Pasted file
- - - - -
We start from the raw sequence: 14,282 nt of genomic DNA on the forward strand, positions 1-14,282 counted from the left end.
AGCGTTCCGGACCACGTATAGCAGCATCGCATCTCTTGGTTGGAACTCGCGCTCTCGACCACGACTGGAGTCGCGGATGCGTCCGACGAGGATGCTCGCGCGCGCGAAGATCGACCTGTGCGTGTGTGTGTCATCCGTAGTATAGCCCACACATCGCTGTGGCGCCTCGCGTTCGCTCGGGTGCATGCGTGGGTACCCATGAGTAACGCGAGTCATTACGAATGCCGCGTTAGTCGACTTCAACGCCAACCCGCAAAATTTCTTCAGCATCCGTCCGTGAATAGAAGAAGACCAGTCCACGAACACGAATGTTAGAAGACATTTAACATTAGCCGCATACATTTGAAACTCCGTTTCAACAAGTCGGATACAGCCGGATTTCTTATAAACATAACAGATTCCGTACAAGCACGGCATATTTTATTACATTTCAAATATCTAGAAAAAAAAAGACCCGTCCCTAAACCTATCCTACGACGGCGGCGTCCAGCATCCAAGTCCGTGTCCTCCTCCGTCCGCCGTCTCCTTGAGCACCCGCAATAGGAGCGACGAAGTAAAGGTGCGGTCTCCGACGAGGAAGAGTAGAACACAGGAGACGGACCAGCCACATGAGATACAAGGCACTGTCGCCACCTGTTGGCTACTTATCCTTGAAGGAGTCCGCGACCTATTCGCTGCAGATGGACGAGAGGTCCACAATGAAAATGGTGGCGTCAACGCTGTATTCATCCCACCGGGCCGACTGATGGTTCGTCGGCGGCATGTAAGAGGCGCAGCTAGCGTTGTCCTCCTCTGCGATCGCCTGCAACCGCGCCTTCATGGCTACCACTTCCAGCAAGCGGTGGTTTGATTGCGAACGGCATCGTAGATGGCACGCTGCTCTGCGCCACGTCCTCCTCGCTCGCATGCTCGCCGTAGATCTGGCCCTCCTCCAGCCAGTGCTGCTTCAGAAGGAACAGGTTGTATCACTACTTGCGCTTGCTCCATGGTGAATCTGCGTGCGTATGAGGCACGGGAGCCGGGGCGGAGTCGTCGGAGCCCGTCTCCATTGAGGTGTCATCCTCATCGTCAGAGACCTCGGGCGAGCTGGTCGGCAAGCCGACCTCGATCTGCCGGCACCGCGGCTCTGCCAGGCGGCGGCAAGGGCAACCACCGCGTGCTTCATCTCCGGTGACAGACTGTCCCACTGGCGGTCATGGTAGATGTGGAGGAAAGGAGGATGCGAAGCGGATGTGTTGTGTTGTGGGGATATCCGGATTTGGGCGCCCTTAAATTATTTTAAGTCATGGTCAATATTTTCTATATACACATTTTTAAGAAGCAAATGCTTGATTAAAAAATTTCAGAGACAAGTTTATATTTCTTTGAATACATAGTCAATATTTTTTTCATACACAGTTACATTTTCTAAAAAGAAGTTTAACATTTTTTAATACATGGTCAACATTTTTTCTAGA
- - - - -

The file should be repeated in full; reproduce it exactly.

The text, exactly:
We start from the raw sequence: 14,282 nt of genomic DNA on the forward strand, positions 1-14,282 counted from the left end.
AGCGTTCCGGACCACGTATAGCAGCATCGCATCTCTTGGTTGGAACTCGCGCTCTCGACCACGACTGGAGTCGCGGATGCGTCCGACGAGGATGCTCGCGCGCGCGAAGATCGACCTGTGCGTGTGTGTGTCATCCGTAGTATAGCCCACACATCGCTGTGGCGCCTCGCGTTCGCTCGGGTGCATGCGTGGGTACCCATGAGTAACGCGAGTCATTACGAATGCCGCGTTAGTCGACTTCAACGCCAACCCGCAAAATTTCTTCAGCATCCGTCCGTGAATAGAAGAAGACCAGTCCACGAACACGAATGTTAGAAGACATTTAACATTAGCCGCATACATTTGAAACTCCGTTTCAACAAGTCGGATACAGCCGGATTTCTTATAAACATAACAGATTCCGTACAAGCACGGCATATTTTATTACATTTCAAATATCTAGAAAAAAAAAGACCCGTCCCTAAACCTATCCTACGACGGCGGCGTCCAGCATCCAAGTCCGTGTCCTCCTCCGTCCGCCGTCTCCTTGAGCACCCGCAATAGGAGCGACGAAGTAAAGGTGCGGTCTCCGACGAGGAAGAGTAGAACACAGGAGACGGACCAGCCACATGAGATACAAGGCACTGTCGCCACCTGTTGGCTACTTATCCTTGAAGGAGTCCGCGACCTATTCGCTGCAGATGGACGAGAGGTCCACAATGAAAATGGTGGCGTCAACGCTGTATTCATCCCACCGGGCCGACTGATGGTTCGTCGGCGGCATGTAAGAGGCGCAGCTAGCGTTGTCCTCCTCTGCGATCGCCTGCAACCGCGCCTTCATGGCTACCACTTCCAGCAAGCGGTGGTTTGATTGCGAACGGCATCGTAGATGGCACGCTGCTCTGCGCCACGTCCTCCTCGCTCGCATGCTCGCCGTAGATCTGGCCCTCCTCCAGCCAGTGCTGCTTCAGAAGGAACAGGTTGTATCACTACTTGCGCTTGCTCCATGGTGAATCTGCGTGCGTATGAGGCACGGGAGCCGGGGCGGAGTCGTCGGAGCCCGTCTCCATTGAGGTGTCATCCTCATCGTCAGAGACCTCGGGCGAGCTGGTCGGCAAGCCGACCTCGATCTGCCGGCACCGCGGCTCTGCCAGGCGGCGGCAAGGGCAACCACCGCGTGCTTCATCTCCGGTGACAGACTGTCCCACTGGCGGTCATGGTAGATGTGGAGGAAAGGAGGATGCGAAGCGGATGTGTTGTGTTGTGGGGATATCCGGATTTGGGCGCCCTTAAATTATTTTAAGTCATGGTCAATATTTTCTATATACACATTTTTAAGAAGCAAATGCTTGATTAAAAAATTTCAGAGACAAGTTTATATTTCTTTGAATACATAGTCAATATTTTTTTCATACACAGTTACATTTTCTAAAAAGAAGTTTAACATTTTTTAATACATGGTCAACATTTTTTCTAGA